Two episodes in, and you’ll probably get drawn into at least three of the characters in the story.  Four episodes in, you’re thinking about who is going to to make it to the second season and how quick they can get that filmed and released.  Directed by Shinsuke Sato, Haro Aso’s popular manga series comes alive in Alice in Borderland, the live-action dystopian, Japanese noir-meets-steampunk thrill ride streaming now on Netflix.  Doomsday, Tokyo-style, is surprisingly violent, surprisingly thought-provoking, as a city finds itself mostly vacated (as in The Quiet Earth and 28 Days Later) and the remaining citizens must fight for their lives The Running Man-style or they’ll get zapped and killed The War of the Worlds-style.  Clever casting of characters introduces looks of action heroes from all sorts of Japanese video games, manga, and anime, all living (many briefly) in a world loosely pulled from Lewis Carroll’s classic Alice in Wonderland.  A gamer-themed series on the heels of the popular Netflix series The Queen’s Gambit, the result is a very different story allowing the audience to try to solve clues along with the players on the screen–what I was hoping for when I first heard about the book Ready Player One.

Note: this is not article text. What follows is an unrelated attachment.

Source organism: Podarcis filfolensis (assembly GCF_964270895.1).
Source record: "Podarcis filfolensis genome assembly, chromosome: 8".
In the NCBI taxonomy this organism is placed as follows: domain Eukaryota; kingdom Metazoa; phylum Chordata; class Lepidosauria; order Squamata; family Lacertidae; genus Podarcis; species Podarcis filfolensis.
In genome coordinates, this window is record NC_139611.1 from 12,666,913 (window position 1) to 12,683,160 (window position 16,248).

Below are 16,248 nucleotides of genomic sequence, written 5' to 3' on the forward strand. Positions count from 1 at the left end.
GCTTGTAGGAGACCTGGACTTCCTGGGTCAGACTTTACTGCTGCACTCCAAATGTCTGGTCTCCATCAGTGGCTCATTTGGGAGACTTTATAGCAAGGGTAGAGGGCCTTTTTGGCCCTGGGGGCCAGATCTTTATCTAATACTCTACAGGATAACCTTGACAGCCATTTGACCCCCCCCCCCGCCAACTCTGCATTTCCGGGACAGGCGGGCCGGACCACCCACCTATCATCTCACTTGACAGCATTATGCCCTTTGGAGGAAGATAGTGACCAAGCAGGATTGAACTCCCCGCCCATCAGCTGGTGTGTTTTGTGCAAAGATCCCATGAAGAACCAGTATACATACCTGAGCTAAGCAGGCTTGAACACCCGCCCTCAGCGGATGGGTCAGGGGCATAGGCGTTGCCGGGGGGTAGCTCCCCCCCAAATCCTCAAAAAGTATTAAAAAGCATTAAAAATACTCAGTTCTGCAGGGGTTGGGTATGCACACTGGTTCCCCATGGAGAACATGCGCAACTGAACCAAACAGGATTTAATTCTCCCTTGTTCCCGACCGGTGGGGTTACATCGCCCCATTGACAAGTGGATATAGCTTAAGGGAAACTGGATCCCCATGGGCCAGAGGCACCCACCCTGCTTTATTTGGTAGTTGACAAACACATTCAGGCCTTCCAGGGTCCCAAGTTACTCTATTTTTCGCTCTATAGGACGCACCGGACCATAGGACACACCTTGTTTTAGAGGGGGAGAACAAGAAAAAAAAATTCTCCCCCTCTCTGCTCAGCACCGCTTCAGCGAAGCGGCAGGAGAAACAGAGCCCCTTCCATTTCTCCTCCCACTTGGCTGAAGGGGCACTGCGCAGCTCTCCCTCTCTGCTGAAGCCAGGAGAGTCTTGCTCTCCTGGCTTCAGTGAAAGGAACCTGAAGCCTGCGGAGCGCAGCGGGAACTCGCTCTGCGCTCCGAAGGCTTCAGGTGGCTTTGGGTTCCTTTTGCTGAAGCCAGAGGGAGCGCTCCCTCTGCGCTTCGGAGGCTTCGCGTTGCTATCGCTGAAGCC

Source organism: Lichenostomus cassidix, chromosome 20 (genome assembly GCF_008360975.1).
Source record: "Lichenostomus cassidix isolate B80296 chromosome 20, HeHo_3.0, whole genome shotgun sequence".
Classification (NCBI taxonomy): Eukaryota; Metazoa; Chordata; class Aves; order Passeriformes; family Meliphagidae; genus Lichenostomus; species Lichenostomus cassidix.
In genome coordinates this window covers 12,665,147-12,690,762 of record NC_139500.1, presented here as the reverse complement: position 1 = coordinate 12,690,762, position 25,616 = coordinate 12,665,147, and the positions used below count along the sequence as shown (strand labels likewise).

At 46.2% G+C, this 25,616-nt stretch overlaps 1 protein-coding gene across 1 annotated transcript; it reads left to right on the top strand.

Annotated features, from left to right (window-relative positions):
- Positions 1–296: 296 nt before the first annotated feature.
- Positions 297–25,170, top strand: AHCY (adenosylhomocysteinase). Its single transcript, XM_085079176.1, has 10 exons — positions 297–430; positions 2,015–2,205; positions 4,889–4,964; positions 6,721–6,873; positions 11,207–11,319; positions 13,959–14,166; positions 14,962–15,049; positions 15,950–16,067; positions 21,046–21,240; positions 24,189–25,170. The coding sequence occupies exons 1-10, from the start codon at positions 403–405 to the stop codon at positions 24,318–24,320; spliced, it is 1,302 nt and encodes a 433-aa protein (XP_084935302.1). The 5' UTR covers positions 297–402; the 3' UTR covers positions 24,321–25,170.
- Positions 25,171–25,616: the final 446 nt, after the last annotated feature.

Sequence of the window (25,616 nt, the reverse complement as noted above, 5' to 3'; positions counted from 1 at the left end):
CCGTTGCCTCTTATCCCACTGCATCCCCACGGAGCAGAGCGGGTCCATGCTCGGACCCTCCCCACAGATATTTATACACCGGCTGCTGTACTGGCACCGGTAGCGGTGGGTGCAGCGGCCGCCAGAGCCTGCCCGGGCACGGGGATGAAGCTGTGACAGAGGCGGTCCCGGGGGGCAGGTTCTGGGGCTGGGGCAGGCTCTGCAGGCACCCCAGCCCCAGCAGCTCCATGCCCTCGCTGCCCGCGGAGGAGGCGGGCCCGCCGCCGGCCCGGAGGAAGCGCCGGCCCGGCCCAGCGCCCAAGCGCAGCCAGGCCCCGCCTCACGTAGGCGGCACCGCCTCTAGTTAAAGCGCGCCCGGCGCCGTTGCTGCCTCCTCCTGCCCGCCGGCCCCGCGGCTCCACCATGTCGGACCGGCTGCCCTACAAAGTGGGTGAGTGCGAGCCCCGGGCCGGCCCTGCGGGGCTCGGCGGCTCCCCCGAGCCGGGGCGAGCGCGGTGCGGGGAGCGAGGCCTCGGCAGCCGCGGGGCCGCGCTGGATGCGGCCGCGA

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Review by C.J. Bunce

Ghost in the Shell: SAC_2045 is the latest Netflix-produced series, a fully-CGI-animated anime series based on the 1989 Japanese manga Ghost in the Shell by Masamune Shirow.  Directors Shinji Aramaki (Appleseed) and Kenji Kamiyama (Stand Alone Complex) return fans to the “Stand Alone Complex” continuity, not tapped by the franchise since 2006.  Familiar badass Major Motoko Kusanagi returns as the star of the series, but this time she takes a backseat to an incredible vision of dystopian Los Angeles and some quirky and more successful robot characters called the tachikoma.